Although Vietnam is a conservative country, Vietnamese people are extremely welcoming. Even the elderly treat foreigners kindly, even if they are tourists. However, this doesn’t mean that you should never buy drugs or alcohol. Vietnamese people are proud and resilient, and you’re not likely to break that spirit. Be prepared to be treated differently than in the north, especially by elders. It’s not uncommon to get groped or beaten by motorbike drivers.

If you’re a fan of propaganda posters, paintings, or matching t-shirts, be sure to buy locally in Hanoi. Dong Xuan Market is a great place to buy souvenirs, and there’s a market on Saturday nights. You can also check out other stores in the same area. You may find similar items for much less at the same price.

Travel visas in Vietnam

If you’re a tourist planning a trip to Vietnam, you’ve probably noticed that you’ll need a travel visa. Most nationalities require a visa before traveling to Vietnam. Depending on the country, processing times can vary from one to three weeks. When you’re deciding whether or not you want to purchase a visa, you should consider the different options available.

In addition to travel visas, you’ll have to submit a health declaration upon arrival. You can either fill out a form at the airport upon arrival or do so online. Having a disease can get you quarantined or tested, and if you have a certain disease, you may need to get an additional travel visa upon your return. Furthermore, the government has recently declared an outbreak of COVID-19 in Vietnam, so you’ll have to show proof of current recovery or full vaccination for your stay.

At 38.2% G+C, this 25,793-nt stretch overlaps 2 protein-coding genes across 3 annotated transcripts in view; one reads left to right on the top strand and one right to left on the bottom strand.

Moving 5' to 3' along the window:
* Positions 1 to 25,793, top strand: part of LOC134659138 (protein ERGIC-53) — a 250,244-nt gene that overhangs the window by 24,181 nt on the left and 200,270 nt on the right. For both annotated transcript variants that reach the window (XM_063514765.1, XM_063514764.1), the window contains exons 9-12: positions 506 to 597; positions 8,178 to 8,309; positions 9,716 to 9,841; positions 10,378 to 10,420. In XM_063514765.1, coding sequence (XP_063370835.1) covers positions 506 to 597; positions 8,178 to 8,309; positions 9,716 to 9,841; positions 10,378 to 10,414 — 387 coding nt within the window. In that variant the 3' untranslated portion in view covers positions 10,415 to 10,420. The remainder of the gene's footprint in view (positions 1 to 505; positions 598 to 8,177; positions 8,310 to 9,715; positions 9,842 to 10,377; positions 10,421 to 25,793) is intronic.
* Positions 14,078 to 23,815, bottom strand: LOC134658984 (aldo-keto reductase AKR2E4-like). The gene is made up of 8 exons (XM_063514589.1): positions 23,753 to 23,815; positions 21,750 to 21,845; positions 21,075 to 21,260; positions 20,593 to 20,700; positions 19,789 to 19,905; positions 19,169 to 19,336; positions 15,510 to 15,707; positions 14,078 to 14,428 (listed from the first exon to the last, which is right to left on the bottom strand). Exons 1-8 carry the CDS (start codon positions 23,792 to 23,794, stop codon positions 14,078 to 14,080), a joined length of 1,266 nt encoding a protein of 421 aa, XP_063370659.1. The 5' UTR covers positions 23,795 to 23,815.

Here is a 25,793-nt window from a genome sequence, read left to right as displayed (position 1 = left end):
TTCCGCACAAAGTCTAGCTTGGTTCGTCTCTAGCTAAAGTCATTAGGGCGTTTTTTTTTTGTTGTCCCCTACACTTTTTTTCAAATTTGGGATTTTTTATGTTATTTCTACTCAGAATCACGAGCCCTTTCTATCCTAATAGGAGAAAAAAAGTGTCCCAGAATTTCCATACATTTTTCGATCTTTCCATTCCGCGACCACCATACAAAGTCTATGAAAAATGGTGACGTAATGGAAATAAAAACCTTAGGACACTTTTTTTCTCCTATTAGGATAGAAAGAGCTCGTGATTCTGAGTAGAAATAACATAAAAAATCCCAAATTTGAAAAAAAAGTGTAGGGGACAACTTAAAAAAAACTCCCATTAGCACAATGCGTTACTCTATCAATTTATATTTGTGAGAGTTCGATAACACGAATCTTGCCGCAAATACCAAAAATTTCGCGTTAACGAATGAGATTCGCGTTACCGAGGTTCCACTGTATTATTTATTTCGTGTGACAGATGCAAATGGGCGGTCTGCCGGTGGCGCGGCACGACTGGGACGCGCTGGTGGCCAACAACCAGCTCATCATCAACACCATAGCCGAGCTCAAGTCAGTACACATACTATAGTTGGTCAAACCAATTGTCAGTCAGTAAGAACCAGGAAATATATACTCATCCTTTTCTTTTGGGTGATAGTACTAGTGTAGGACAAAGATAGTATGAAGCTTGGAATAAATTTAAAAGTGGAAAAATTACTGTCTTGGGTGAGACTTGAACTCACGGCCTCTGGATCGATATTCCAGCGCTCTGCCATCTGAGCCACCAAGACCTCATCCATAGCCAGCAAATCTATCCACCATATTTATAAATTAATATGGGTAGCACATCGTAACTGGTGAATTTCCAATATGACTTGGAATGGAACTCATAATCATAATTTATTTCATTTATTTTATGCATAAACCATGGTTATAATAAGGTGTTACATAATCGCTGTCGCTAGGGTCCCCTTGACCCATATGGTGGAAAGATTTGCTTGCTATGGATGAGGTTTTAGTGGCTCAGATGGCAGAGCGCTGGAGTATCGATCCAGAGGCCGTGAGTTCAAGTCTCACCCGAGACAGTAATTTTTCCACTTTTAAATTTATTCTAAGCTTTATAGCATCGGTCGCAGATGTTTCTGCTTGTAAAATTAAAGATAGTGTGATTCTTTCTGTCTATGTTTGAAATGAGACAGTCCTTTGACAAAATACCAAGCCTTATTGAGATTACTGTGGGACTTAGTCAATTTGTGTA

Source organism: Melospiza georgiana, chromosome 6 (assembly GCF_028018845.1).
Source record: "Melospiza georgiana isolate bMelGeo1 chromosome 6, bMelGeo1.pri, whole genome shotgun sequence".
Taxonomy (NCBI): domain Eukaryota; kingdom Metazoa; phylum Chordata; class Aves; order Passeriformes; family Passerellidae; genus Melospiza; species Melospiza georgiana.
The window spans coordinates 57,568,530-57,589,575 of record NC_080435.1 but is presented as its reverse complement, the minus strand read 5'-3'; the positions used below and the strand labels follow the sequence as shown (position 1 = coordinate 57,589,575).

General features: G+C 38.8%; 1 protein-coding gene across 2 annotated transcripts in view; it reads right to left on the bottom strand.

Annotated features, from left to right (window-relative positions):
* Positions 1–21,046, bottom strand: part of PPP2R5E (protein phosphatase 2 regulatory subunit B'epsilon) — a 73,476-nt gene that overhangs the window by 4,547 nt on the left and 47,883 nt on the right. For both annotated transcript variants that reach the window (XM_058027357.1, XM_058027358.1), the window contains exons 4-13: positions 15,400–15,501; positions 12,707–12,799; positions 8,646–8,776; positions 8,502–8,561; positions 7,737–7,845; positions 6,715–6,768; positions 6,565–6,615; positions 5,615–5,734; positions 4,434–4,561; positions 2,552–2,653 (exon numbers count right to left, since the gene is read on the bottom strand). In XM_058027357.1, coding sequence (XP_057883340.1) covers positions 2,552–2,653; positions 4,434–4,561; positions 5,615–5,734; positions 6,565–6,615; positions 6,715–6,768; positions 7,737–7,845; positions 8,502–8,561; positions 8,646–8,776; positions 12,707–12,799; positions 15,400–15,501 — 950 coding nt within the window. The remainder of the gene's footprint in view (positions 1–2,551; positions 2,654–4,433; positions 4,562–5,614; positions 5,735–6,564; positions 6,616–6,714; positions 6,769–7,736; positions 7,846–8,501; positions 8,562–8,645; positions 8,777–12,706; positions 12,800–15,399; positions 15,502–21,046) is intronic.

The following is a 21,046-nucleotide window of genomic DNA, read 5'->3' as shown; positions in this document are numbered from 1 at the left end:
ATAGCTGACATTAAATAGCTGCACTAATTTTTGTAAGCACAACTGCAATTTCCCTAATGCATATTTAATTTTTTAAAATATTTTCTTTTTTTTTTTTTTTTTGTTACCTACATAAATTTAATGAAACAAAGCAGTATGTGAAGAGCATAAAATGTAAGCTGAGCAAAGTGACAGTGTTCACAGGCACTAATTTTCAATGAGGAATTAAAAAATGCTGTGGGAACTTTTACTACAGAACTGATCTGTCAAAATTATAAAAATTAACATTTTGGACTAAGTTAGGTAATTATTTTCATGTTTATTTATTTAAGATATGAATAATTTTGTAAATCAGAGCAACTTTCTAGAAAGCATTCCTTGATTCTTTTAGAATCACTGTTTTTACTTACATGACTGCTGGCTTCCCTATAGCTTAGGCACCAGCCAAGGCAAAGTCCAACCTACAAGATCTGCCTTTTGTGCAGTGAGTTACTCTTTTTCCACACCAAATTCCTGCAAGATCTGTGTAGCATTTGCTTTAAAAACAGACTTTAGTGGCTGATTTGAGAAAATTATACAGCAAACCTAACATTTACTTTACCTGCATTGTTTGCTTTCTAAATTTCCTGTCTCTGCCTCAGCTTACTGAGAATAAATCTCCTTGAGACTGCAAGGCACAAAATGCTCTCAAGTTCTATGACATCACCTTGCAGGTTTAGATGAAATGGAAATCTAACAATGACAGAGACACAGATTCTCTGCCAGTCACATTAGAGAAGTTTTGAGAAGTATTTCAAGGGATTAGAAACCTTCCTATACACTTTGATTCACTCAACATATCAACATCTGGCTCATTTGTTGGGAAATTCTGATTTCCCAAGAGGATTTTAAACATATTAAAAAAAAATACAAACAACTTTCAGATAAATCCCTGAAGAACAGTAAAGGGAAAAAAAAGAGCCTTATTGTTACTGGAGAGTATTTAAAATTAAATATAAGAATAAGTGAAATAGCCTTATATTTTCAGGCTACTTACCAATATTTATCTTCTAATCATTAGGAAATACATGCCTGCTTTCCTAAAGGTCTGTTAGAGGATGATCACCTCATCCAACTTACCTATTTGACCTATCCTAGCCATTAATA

The most popular type of travel visa in Vietnam is the tourist visa. It’s good to know that the tourist visa is valid for 30 or 90 days, but it can start to expire as soon as you arrive. This is why it’s important to apply for the visa as close to your planned arrival date as possible. If you don’t have enough time to apply, you’ll have a hard time entering the country.

Tam Toa Church

There are plenty of reasons why I’ll never return to Vietnam, but if you’re like most travelers, one trip is likely enough. Vietnam has its share of cultural misunderstandings and many travelers have expressed their disapproval. Here are five reasons why I’ll never return to Vietnam. You’ve probably heard the common complaints about Vietnam before, but they’re hardly unique. This is an Asian country after all, so you can expect to see a lot of rip-offs, dirty water, and crazy traffic.

– Despite the harsh conditions, the Vietnamese have a history that stretches back hundreds of years. It has survived many enemies and a two-decade-long war. Their strength of character cannot be broken by foreigners. The elders in the north, for example, may treat Americans very differently. While this is true, there are still some benefits to living in Vietnam. The food is excellent and the culture is fascinating.

Mask-wearing in Vietnam

One of the biggest drawbacks to traveling to Vietnam is the mask-wearing culture. Not only does it cause social distancing, but it also puts a person at risk for disease and death. The majority of us would rather avoid the danger in the short term for the sake of the long run. And the biggest drawback to mask-wearing in Vietnam is the shame of those who chose to expose themselves to such conditions.

While wearing a mask may prevent disease, it can also protect you from the petty corruption of Vietnamese traffic cops. Though traffic cops are infamously corrupt, they do enforce public rules. Violations of these rules can result in a fine of two million Vietnam Dong or about 85 USD. Yet, nobody has ever been fined for wearing a mask. Apparently, Vietnamese people are very comfortable wearing these masks.

While the pandemic remained under control in the year 2020, Vietnamese people were looking forward to moving on. Despite the widespread panic, the country’s national vaccination program was a success and it has been receiving praise from international organizations. Unfortunately, there are still plenty of unanswered questions about the future of mask-wearing in Vietnam. But at least it’s clear that it’s not a pleasant experience.